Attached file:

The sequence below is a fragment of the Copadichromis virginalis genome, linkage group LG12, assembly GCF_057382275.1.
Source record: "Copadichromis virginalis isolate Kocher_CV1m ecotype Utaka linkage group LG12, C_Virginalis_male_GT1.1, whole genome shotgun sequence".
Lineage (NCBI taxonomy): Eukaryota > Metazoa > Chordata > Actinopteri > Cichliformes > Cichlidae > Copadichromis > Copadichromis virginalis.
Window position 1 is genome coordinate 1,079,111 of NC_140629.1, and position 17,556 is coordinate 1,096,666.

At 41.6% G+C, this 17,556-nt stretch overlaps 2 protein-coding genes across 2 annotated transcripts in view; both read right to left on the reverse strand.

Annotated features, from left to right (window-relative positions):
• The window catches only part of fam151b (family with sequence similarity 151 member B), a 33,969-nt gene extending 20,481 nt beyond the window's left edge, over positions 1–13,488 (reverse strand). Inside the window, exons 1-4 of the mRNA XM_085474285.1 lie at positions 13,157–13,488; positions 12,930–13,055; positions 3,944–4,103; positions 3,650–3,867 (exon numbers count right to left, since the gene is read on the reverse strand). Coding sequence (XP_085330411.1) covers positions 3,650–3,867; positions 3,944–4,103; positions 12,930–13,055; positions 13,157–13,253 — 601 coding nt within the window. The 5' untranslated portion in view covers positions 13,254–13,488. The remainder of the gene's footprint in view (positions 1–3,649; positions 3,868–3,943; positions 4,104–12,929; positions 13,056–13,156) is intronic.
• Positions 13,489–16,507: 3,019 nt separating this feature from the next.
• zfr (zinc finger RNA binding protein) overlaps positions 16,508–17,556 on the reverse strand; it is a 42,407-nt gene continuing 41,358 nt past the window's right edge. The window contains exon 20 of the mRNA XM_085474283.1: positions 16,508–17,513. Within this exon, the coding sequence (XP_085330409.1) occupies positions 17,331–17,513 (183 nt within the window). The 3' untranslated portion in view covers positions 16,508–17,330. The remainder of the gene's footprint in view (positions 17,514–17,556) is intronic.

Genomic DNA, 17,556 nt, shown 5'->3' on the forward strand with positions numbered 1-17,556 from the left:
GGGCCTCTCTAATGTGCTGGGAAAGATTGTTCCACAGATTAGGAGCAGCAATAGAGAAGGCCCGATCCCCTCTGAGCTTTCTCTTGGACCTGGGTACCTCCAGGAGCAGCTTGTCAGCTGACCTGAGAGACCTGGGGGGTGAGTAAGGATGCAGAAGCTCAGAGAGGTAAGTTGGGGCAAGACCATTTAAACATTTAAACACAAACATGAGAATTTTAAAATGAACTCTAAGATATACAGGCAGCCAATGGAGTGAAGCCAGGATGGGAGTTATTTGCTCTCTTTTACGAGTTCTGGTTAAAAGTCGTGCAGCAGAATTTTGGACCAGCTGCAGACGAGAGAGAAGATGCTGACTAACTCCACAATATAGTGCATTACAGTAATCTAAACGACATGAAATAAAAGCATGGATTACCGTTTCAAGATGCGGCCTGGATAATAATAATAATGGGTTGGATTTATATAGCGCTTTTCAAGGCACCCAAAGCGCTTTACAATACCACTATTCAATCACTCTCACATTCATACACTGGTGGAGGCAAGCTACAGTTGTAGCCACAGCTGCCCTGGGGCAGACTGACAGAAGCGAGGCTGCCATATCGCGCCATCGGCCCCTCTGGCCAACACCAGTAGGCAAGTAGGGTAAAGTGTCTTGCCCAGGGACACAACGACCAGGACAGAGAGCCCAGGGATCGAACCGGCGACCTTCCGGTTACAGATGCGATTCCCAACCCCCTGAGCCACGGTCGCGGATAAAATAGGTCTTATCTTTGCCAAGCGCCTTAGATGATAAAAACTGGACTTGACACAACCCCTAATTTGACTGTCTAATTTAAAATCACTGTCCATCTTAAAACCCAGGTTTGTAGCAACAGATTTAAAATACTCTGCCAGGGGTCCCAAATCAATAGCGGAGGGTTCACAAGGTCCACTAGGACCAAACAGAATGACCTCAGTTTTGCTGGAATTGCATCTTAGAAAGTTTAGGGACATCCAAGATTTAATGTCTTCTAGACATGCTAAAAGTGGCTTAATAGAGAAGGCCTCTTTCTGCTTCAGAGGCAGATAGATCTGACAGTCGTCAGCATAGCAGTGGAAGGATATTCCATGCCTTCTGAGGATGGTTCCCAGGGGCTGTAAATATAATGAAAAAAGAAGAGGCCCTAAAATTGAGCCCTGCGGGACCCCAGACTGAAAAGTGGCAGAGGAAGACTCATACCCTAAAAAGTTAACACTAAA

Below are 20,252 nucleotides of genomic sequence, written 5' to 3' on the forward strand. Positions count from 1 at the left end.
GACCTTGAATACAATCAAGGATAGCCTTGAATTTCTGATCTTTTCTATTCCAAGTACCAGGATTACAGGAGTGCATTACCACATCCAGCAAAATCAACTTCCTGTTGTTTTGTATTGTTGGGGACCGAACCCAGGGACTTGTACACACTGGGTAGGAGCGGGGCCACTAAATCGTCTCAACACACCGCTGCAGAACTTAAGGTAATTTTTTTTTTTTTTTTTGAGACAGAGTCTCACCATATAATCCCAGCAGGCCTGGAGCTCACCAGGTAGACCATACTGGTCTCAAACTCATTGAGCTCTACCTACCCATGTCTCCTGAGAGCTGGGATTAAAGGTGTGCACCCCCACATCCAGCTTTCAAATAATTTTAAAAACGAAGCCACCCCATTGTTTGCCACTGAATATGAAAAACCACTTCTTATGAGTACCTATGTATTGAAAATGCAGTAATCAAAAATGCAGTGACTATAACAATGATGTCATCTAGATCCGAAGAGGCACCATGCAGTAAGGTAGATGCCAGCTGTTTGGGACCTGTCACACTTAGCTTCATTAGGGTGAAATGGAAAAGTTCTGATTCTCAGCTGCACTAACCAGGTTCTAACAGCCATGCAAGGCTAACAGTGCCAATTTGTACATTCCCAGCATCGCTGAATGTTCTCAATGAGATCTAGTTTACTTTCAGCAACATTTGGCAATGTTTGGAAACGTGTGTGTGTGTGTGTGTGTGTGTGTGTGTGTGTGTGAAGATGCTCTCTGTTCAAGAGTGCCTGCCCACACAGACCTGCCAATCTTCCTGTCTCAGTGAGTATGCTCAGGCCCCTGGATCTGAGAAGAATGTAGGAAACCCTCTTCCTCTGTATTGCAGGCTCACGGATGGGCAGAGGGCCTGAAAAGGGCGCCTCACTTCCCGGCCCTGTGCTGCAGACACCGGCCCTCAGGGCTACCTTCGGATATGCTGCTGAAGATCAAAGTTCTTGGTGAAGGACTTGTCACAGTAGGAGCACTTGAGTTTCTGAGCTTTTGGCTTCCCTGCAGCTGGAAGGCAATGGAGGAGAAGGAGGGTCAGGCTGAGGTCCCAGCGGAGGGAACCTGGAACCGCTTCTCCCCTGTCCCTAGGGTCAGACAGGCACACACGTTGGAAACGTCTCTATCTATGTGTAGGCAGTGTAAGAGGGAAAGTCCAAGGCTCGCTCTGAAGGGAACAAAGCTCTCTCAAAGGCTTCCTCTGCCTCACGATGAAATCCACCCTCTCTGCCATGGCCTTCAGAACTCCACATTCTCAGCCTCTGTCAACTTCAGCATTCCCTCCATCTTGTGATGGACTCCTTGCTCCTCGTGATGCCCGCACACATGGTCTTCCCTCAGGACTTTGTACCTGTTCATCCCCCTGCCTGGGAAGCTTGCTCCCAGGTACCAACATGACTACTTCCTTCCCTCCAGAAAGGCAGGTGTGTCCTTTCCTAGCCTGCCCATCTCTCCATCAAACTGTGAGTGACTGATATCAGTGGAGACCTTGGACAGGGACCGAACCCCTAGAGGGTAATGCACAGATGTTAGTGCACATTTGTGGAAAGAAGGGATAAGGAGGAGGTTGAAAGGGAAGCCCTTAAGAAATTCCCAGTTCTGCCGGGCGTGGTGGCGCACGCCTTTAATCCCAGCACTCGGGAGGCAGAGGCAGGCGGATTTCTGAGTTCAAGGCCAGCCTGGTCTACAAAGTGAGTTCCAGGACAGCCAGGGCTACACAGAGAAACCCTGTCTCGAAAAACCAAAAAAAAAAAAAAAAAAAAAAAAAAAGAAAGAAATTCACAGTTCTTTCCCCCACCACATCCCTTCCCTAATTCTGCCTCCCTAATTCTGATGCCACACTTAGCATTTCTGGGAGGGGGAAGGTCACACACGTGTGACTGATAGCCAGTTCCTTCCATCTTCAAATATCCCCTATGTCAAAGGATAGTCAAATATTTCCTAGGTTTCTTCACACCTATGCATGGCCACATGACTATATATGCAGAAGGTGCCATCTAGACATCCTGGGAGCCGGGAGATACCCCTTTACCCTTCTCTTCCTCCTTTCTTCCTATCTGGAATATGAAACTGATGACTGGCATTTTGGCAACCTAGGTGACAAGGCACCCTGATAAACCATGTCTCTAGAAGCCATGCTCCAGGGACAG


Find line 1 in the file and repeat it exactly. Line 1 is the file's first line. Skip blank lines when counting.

The sequence below is a fragment of the Copadichromis virginalis genome, linkage group LG12, assembly GCF_057382275.1.